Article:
Math teaching strategies #3: Teach computation procedures using consistent language

Improv can be entertaining, but it will frustrate students trying learn a procedure.

Much of math, and especially computation, is about learning a process or a set of procedures. [I am assuming you are practical enough to know that we cannot expect elementary aged children to re-discover all of mathematics on their own, as some people recommend.]

Learning a procedure means knowing “What’s next?”  If you ever learned a procedure (for example a recipe) you know that it is between steps, when you ask yourself, “What’s next?” that you need help from the written recipe.  Students are no different.  Just showing them what to do is usually not enough for them to be able to follow in your footsteps.  You need to teach them the steps of the procedure.  As with anything you teach, you are going to confuse your students if you do things in a different order, or with different words, or different steps.  What you call things, and some of how you explain yourself, and some of the sequence of doing the procedure is arbitrary.  If you are improvising you will do things differently each time and your students will be confused.  At a minimum you need  it written down.

Math teaching strategy: Use a script or a process chart to keep the instructions consistent.

We know a lot about how to help students learn a procedure.  We know we need to consistently follow the same set of steps in the same order, until students have learned it.  We know we need to explicitly tell students the decisions they must make while working so they know what to do and when, in other words, we have to make our thinking process overt.  We know we need to be consistent in our language of instruction so that students benefit from repetition of examples.  And finally, we know we need to careful in our selection of problems so that we demonstrate with appropriate examples how the new process works and where it does not work.

Guess what?  You can’t do all of that when you are improvising your instruction and making up the directions on the fly. To be able to do all that, you need a script and pre-selected examples.  Many teachers have been taught to use a chart of steps, posted in their classroom, to which they refer as they model a procedure.  The same effect can be achieved with a script, so that the teacher uses the same wording along with the same steps in the same order.  If you improvise, it won’t always be the same, which will confuse your students.

You have to learn when and how to make decisions.  Every math procedure involves looking at the situation and making decisions about what and how to do what needs to be done.  You have to know what operation to use, when to borrow, when to carry, where to write each digit and so on.  Because you as the teacher already know how to do the procedure, it is tricky to remember to explain your thinking.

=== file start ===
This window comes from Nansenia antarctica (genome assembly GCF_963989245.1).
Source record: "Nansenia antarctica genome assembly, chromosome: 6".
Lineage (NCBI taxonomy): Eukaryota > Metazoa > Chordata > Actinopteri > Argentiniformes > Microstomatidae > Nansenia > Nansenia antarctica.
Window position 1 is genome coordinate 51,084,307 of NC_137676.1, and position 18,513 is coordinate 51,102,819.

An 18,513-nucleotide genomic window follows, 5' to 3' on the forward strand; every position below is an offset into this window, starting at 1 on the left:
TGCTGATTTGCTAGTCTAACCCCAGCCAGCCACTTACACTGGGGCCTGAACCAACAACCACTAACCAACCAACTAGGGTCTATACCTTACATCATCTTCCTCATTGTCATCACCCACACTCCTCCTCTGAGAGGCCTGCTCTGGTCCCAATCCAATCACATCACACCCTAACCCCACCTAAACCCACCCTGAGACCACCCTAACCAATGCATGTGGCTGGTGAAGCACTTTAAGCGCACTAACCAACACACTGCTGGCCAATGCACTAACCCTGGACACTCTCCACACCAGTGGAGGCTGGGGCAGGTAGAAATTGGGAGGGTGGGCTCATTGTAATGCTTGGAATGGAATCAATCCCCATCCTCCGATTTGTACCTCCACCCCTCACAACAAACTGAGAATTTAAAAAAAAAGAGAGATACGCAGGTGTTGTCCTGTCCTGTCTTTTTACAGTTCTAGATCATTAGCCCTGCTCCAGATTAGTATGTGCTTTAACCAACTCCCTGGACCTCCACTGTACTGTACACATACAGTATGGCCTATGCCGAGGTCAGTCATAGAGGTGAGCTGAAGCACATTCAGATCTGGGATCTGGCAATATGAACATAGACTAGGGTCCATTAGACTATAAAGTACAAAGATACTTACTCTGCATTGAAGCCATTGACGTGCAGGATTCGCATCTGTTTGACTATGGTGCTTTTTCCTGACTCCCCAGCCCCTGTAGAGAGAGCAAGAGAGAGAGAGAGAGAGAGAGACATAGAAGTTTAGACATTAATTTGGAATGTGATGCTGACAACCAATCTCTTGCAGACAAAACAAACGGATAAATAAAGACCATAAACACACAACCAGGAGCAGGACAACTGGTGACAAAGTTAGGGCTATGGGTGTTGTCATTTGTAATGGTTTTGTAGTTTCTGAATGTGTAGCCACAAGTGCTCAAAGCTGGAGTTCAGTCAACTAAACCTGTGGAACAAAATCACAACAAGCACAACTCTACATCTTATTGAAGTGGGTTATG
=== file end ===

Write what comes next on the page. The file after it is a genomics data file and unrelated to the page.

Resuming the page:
Math teaching strategy: Teach a consistent rule for every decision students must make.

Good teaching involves first explaining your decision-making and then giving your students practice in making the right decision in the given circumstances and finally to make them explain why–using the rule you used in the first place.   First, you teach something like, “Bigger bottom borrows” to help students decide when to borrow.  Then you prompt them to explain how they know whether or not to borrow.  All of that should be asked and answered in the right place and at the right time.  A script or a posted process chart will help you remember all the decisions that have to be made, and what to look at to make the right one.  Without a script it is very unlikely that you will remember the exact wording each time.  You need a script to be able to deliver consistent language of instruction.

Math teaching strategy: Plan ahead to carefully choose the right examples.

With some math procedures it is quite hard to choose the right examples.  The fine points can be obscured when the examples the teacher happens to come up with, are not quite right.  The examples may be an exception or handled differently in a way the procedure has not taught.  So for example borrowing across a zero is different than across other numerals so the numbers in a minuend must be chosen carefully rather than off the cuff.

Also, when teaching a procedure it is essential to teach when to use the procedure and when not to use that procedure.  It is important that the teacher present “non-examples,” that is, problems in which you don’t follow that procedure.  I have seen students who are taught, for example, borrowing, using only examples that need borrowing.  Then they turn around and borrow in every problem–because that is what they were taught.  They should have been taught with a few non-examples mixed in, that is, problems where borrowing wasn’t necessary so they learned correctly when to borrow as well as how to borrow.   Choosing teaching examples on the fly will often end up with more confusion rather than less.

If it bothers you to see students as frustrated as the one above, then find* or write out a script for teaching computation so that you can be consistent and effective.  Trust me, your students will love you for it.

* You may want to look at the “Learning Computation” programs within the Rocket Math Universal subscription.  Here are links to blogs on them:  Addition, Subtraction, and Multiplication.  These are sensible, small steps, clearly and consistently scripted so each skill builds on the next.